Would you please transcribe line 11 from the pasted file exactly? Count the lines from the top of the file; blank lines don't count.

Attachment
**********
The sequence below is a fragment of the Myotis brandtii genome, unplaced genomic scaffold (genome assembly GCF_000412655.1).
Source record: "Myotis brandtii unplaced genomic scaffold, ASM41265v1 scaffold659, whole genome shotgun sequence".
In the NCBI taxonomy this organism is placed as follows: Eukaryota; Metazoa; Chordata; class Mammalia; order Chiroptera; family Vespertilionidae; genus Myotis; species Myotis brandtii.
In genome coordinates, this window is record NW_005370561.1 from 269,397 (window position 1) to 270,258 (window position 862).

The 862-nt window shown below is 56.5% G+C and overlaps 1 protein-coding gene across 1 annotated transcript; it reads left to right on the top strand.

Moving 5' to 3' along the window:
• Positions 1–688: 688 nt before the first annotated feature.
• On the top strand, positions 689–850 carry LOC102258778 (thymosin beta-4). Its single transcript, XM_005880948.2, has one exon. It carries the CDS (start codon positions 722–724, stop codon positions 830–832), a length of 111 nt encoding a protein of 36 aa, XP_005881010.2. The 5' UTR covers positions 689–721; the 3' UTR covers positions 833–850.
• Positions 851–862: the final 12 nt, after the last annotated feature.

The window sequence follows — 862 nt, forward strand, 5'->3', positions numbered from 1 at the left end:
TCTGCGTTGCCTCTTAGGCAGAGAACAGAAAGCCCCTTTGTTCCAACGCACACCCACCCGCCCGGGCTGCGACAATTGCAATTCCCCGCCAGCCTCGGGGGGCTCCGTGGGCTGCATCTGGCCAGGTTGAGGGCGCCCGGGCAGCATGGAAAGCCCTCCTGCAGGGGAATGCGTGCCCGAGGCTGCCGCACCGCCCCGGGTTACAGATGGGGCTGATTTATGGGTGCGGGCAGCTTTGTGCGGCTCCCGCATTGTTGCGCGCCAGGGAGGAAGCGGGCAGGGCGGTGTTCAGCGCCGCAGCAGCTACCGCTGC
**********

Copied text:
TCTGCGTTGCCTCTTAGGCAGAGAACAGAAAGCCCCTTTGTTCCAACGCACACCCACCCGCCCGGGCTGCGACAATTGCAATTCCCCGCCAGCCTCGGGGGGCTCCGTGGGCTGCATCTGGCCAGGTTGAGGGCGCCCGGGCAGCATGGAAAGCCCTCCTGCAGGGGAATGCGTGCCCGAGGCTGCCGCACCGCCCCGGGTTACAGATGGGGCTGATTTATGGGTGCGGGCAGCTTTGTGCGGCTCCCGCATTGTTGCGCGCCAGGGAGGAAGCGGGCAGGGCGGTGTTCAGCGCCGCAGCAGCTACCGCTGC